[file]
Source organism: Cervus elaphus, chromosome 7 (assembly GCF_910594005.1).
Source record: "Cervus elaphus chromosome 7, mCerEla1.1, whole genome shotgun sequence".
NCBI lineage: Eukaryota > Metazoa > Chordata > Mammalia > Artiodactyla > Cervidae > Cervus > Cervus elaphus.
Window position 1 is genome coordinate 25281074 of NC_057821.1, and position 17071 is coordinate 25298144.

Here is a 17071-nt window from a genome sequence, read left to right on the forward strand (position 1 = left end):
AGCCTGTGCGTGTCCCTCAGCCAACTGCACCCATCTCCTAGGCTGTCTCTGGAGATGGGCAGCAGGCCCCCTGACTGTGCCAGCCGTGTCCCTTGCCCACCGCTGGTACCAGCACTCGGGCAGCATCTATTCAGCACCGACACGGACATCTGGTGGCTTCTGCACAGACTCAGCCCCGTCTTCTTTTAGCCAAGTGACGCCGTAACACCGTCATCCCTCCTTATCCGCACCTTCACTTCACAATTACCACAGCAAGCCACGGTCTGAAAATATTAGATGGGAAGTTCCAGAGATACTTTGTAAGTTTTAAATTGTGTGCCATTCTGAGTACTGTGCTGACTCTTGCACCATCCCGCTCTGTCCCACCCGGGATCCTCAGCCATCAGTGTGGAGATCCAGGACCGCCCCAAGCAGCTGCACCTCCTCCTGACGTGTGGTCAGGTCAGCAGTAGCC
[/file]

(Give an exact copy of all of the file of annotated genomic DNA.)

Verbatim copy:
Source organism: Cervus elaphus, chromosome 7 (assembly GCF_910594005.1).
Source record: "Cervus elaphus chromosome 7, mCerEla1.1, whole genome shotgun sequence".
NCBI lineage: Eukaryota > Metazoa > Chordata > Mammalia > Artiodactyla > Cervidae > Cervus > Cervus elaphus.
Window position 1 is genome coordinate 25281074 of NC_057821.1, and position 17071 is coordinate 25298144.

Here is a 17071-nt window from a genome sequence, read left to right on the forward strand (position 1 = left end):
AGCCTGTGCGTGTCCCTCAGCCAACTGCACCCATCTCCTAGGCTGTCTCTGGAGATGGGCAGCAGGCCCCCTGACTGTGCCAGCCGTGTCCCTTGCCCACCGCTGGTACCAGCACTCGGGCAGCATCTATTCAGCACCGACACGGACATCTGGTGGCTTCTGCACAGACTCAGCCCCGTCTTCTTTTAGCCAAGTGACGCCGTAACACCGTCATCCCTCCTTATCCGCACCTTCACTTCACAATTACCACAGCAAGCCACGGTCTGAAAATATTAGATGGGAAGTTCCAGAGATACTTTGTAAGTTTTAAATTGTGTGCCATTCTGAGTACTGTGCTGACTCTTGCACCATCCCGCTCTGTCCCACCCGGGATCCTCAGCCATCAGTGTGGAGATCCAGGACCGCCCCAAGCAGCTGCACCTCCTCCTGACGTGTGGTCAGGTCAGCAGTAGCC